2017 Toyota 4Runner TRD Off Road trail review: archaic in all the right ways


The Toyota 4Runner refuses to evolve, and that’s why we love it.

It has stayed true to its rugged roots for more than three decades, outliving long-forgotten 4x4s like the Mitsubishi Montero, Nissan Xterra, Chevrolet Blazer, and Isuzu Rodeo.

Today’s 4Runner, the fifth generation of the breed, is as capable as ever, something we learned recently while taming a few old mining trails in the Rocky Mountains.

ALSO SEE: Toyota's FT-4X concept points to the future of off-roading

The most trail-ready version of the 4Runner ever built is the costly TRD Pro, but the recently renamed TRD Off Road (it was called the Trail Edition last year) runs about $5,000 less. That’s a lot of leftover budget for a National Parks pass, camping gear, and beefier tires.

The TRD Off Road is positioned as the mid-grade trim level in the 4Runner lineup. Building on the already capable SR5, the TRD Off Road adds confidence-inspiring goodies like a multi-mode traction control system adjustable at the twist of a knob, Crawl Control that acts like low-speed off-road cruise control, and a push-button rear differential lock. The TRD Off Road also offers Toyota’s unique Kinetic Dynamic Suspension System (KDSS) as an extra-cost option (we’ll get to that in a second).

It’s all the off-roader most people will ever need. The pricier TRD Pro boasts special Bilstein shocks and all-terrain tires wrapped around slightly wider wheels, but the aftermarket provides that kind of equipment for a lot less money.

DON'T MISS: See Toyota's new TRD Sport package for Tundra and Sequoia

The smart money, if you’re looking to venture well beyond the beaten path, is on the 4Runner TRD Pro, as we recently learned. Our tester's sticker—$43,922—was a lot to swallow, but it included over $2,000 in accessories like a tablet holder and a trailer hitch that could easily be skipped.

2017 Toyota 4Runner TRD Off Road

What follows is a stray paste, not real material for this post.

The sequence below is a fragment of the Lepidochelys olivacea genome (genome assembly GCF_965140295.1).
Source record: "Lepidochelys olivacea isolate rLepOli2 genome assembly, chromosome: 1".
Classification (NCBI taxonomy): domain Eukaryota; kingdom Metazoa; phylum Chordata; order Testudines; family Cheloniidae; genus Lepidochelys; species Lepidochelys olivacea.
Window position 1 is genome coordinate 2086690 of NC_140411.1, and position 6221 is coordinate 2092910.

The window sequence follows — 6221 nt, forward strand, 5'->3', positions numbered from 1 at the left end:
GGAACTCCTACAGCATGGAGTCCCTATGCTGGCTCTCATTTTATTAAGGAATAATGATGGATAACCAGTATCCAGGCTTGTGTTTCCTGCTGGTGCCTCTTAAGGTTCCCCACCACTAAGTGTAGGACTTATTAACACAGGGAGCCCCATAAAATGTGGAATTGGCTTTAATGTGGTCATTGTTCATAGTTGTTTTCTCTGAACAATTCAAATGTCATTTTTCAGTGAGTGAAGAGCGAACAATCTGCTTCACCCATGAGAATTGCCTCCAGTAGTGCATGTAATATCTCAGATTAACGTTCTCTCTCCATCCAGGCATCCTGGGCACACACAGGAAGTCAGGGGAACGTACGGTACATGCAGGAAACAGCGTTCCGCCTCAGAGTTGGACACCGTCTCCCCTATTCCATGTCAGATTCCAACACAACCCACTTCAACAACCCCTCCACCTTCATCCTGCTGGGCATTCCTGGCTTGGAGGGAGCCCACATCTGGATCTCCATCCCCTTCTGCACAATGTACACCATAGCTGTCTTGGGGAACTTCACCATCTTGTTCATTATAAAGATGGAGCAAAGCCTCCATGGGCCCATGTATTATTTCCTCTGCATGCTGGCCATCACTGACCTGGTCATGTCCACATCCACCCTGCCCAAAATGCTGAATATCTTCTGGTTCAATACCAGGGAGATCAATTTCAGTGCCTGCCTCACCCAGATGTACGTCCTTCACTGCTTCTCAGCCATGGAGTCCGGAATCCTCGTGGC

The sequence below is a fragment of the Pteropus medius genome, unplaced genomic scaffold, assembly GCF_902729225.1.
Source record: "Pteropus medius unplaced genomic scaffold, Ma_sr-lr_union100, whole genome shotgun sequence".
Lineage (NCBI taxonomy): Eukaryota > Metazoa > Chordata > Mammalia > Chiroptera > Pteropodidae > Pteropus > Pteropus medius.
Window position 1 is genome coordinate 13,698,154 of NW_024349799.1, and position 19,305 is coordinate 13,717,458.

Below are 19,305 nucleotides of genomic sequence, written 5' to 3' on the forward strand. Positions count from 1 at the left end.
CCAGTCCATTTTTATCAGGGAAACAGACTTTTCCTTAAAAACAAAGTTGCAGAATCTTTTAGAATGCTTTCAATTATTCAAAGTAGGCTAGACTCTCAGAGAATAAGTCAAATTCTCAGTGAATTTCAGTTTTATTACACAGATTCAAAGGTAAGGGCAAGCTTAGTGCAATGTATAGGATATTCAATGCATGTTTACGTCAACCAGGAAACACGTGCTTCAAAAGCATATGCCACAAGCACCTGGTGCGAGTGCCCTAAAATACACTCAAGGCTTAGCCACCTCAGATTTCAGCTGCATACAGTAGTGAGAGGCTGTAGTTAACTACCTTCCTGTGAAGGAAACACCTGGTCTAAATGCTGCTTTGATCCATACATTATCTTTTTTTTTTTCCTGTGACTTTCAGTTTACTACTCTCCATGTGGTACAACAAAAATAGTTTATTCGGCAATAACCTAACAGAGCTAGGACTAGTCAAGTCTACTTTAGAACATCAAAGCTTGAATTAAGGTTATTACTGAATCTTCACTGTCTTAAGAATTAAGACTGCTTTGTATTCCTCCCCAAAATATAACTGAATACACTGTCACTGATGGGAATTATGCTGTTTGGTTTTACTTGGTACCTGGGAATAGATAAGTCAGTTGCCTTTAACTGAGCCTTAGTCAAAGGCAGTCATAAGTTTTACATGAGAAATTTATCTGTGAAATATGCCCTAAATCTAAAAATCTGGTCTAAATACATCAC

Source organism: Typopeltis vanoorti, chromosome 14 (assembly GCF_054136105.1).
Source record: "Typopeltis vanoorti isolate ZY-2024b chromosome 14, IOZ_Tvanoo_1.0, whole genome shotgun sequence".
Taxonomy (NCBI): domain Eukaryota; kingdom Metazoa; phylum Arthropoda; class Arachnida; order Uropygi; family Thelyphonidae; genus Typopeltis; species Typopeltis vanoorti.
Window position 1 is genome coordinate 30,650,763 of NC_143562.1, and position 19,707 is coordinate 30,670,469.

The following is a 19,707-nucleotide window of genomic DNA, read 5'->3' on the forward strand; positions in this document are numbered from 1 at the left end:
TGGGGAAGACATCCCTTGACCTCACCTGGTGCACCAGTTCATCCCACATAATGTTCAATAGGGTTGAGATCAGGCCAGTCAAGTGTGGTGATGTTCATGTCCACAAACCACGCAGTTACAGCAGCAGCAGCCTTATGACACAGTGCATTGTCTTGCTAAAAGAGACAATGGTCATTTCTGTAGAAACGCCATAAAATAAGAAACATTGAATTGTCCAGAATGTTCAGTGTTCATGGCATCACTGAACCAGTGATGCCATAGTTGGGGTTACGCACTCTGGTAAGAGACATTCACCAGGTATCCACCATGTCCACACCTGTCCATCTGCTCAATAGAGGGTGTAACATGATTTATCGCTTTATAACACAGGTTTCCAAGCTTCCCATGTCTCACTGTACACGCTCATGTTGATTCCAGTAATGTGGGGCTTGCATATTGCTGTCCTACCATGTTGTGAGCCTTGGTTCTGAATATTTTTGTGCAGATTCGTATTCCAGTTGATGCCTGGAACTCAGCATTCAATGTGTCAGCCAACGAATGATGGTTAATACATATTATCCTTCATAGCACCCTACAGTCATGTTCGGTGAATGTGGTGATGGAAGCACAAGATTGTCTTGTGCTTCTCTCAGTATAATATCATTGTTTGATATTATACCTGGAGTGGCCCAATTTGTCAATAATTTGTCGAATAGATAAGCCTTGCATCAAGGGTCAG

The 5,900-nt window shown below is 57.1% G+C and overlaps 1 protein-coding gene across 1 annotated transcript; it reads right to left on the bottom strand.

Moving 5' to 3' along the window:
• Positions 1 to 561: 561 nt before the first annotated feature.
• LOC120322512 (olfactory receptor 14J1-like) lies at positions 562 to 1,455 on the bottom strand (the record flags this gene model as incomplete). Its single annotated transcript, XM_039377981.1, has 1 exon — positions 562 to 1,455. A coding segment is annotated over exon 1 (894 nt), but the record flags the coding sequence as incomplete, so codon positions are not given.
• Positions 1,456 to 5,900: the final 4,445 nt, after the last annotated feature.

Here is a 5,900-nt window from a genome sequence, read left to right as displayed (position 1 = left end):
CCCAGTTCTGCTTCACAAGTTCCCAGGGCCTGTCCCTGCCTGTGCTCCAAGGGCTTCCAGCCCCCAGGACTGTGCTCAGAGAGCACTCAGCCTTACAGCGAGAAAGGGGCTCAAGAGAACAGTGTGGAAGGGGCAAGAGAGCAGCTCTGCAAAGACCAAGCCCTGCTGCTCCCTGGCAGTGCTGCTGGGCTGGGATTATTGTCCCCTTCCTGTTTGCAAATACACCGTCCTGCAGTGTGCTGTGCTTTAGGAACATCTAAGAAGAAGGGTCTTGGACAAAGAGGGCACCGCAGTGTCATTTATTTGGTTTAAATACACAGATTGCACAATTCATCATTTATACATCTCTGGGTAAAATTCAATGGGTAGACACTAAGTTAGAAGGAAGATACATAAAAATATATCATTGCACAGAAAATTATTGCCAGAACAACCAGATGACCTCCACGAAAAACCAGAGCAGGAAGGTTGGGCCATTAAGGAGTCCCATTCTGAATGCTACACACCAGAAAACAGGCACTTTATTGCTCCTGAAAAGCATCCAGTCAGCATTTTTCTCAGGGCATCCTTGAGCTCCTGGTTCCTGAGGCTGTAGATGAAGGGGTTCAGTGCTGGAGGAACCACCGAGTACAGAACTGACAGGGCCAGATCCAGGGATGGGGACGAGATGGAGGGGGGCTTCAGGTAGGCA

2017 Toyota 4Runner TRD Off Road

Enlarge Photo

KDSS kicks ass

At $1,750, you may balk at adding KDSS to your 4Runner if you’re in a showroom ready to sign on the dotted line.

Don’t.

It positively transforms the 4Runner. Basically, KDSS consists of much thicker sway bars that disconnect automatically via a hydraulic system if they detect pressure at low speeds. It’s the best of both worlds: better on-road handling and more off-road articulation. Toyota fits the same tech as standard to the related Lexus GX 460 and its off-road flagship, the Land Cruiser.

No substitute for big tires

One of the reasons the 4Runner remains such a comfortable, competent off-roader is its big tires. Our tester’s 265/70-17 Dunlop rubber didn’t boast a rugged tread, but the tall sidewalls helped us bound over rocks in comfort and with the security that there was a lot of air between sharp surfaces and the alloy wheels.

If you’re buying an off-roader, think twice about larger wheels and smaller sidewalls. We’re looking at you, Jeep and Land Rover.

Refined, but only so much

The 4Runner is quiet and rides softly, but it’s not a great choice for those who don’t plan to test its limits. Those rugged looks add up to a head-jostling experience over rough pavement and curvy road handling that’s mediocre, even with KDSS.

Its tall-riding design forces a big step to climb aboard. Once there, the view out’s not great and although the driver’s seat is height-adjustable, you’ll still find yourself sitting with your legs out almost like a sports car.

2017 Toyota 4Runner TRD Off Road

2017 Toyota 4Runner TRD Off Road

Enlarge Photo

Tradition counts

We can thank the city slicker Toyota Highlander for allowing the 4Runner to be unapologetically archaic. Its body-on-frame construction and simple solid rear axle endow it with a rugged, simple feel on and off the road. But it clings to tradition in other ways, like its power-retracting tailgate window and a stubby lever to engage the part-time transfer case.

Buy this over a Jeep Wrangler

Here’s a statement that won’t make us too many friends in the Jeep community: if you’re a casual off-roader, skip the Jeep Wrangler and just buy a 4Runner. It’s vastly more comfortable over any terrain, it’s loaded with far better convenience and safety features, and it’s nearly as off-road capable.

Odds are, you’re not going to take a $40,000 SUV on the Rubicon Trail. Kudos to those few of you who will. But if you’re just looking for a rugged rig to take camping off the beaten path with a small trailer in tow, the 4Runner’s got your name written all over it.

 
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